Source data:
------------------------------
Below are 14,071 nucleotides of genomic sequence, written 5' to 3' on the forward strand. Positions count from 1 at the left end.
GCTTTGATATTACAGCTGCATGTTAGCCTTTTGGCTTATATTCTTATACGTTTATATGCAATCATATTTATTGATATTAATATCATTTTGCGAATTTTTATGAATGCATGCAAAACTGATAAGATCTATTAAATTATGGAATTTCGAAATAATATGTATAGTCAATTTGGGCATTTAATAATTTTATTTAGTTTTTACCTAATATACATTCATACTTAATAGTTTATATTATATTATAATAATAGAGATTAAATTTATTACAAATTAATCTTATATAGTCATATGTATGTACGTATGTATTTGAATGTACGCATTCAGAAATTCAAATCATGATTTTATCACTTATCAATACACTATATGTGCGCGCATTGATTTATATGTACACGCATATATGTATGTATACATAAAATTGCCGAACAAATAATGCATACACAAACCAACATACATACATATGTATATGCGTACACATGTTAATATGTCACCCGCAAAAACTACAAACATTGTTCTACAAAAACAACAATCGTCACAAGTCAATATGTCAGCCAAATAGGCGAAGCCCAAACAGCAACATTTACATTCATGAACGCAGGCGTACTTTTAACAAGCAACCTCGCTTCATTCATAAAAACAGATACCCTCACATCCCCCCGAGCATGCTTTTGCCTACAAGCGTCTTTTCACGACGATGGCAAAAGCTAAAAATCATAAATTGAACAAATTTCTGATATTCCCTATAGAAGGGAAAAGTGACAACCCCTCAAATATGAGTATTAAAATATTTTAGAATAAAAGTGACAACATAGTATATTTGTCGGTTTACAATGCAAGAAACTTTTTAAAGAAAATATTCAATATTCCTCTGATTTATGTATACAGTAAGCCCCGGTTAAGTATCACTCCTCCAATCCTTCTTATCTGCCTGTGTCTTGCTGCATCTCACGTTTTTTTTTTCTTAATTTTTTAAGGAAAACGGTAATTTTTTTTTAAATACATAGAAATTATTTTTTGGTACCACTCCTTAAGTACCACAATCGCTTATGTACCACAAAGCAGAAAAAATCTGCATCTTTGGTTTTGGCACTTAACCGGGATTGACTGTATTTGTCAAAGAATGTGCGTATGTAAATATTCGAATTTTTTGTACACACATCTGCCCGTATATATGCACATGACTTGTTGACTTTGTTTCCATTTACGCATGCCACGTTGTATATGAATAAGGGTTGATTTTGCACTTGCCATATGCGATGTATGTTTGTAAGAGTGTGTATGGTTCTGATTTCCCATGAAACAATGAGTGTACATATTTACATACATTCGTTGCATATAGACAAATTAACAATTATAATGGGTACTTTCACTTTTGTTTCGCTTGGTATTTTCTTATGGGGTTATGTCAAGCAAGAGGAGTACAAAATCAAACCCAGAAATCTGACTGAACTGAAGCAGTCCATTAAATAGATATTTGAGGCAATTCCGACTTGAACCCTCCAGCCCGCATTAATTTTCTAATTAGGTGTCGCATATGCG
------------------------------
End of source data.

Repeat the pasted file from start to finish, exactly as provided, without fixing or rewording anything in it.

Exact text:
Below are 14,071 nucleotides of genomic sequence, written 5' to 3' on the forward strand. Positions count from 1 at the left end.
GCTTTGATATTACAGCTGCATGTTAGCCTTTTGGCTTATATTCTTATACGTTTATATGCAATCATATTTATTGATATTAATATCATTTTGCGAATTTTTATGAATGCATGCAAAACTGATAAGATCTATTAAATTATGGAATTTCGAAATAATATGTATAGTCAATTTGGGCATTTAATAATTTTATTTAGTTTTTACCTAATATACATTCATACTTAATAGTTTATATTATATTATAATAATAGAGATTAAATTTATTACAAATTAATCTTATATAGTCATATGTATGTACGTATGTATTTGAATGTACGCATTCAGAAATTCAAATCATGATTTTATCACTTATCAATACACTATATGTGCGCGCATTGATTTATATGTACACGCATATATGTATGTATACATAAAATTGCCGAACAAATAATGCATACACAAACCAACATACATACATATGTATATGCGTACACATGTTAATATGTCACCCGCAAAAACTACAAACATTGTTCTACAAAAACAACAATCGTCACAAGTCAATATGTCAGCCAAATAGGCGAAGCCCAAACAGCAACATTTACATTCATGAACGCAGGCGTACTTTTAACAAGCAACCTCGCTTCATTCATAAAAACAGATACCCTCACATCCCCCCGAGCATGCTTTTGCCTACAAGCGTCTTTTCACGACGATGGCAAAAGCTAAAAATCATAAATTGAACAAATTTCTGATATTCCCTATAGAAGGGAAAAGTGACAACCCCTCAAATATGAGTATTAAAATATTTTAGAATAAAAGTGACAACATAGTATATTTGTCGGTTTACAATGCAAGAAACTTTTTAAAGAAAATATTCAATATTCCTCTGATTTATGTATACAGTAAGCCCCGGTTAAGTATCACTCCTCCAATCCTTCTTATCTGCCTGTGTCTTGCTGCATCTCACGTTTTTTTTTTCTTAATTTTTTAAGGAAAACGGTAATTTTTTTTTAAATACATAGAAATTATTTTTTGGTACCACTCCTTAAGTACCACAATCGCTTATGTACCACAAAGCAGAAAAAATCTGCATCTTTGGTTTTGGCACTTAACCGGGATTGACTGTATTTGTCAAAGAATGTGCGTATGTAAATATTCGAATTTTTTGTACACACATCTGCCCGTATATATGCACATGACTTGTTGACTTTGTTTCCATTTACGCATGCCACGTTGTATATGAATAAGGGTTGATTTTGCACTTGCCATATGCGATGTATGTTTGTAAGAGTGTGTATGGTTCTGATTTCCCATGAAACAATGAGTGTACATATTTACATACATTCGTTGCATATAGACAAATTAACAATTATAATGGGTACTTTCACTTTTGTTTCGCTTGGTATTTTCTTATGGGGTTATGTCAAGCAAGAGGAGTACAAAATCAAACCCAGAAATCTGACTGAACTGAAGCAGTCCATTAAATAGATATTTGAGGCAATTCCGACTTGAACCCTCCAGCCCGCATTAATTTTCTAATTAGGTGTCGCATATGCG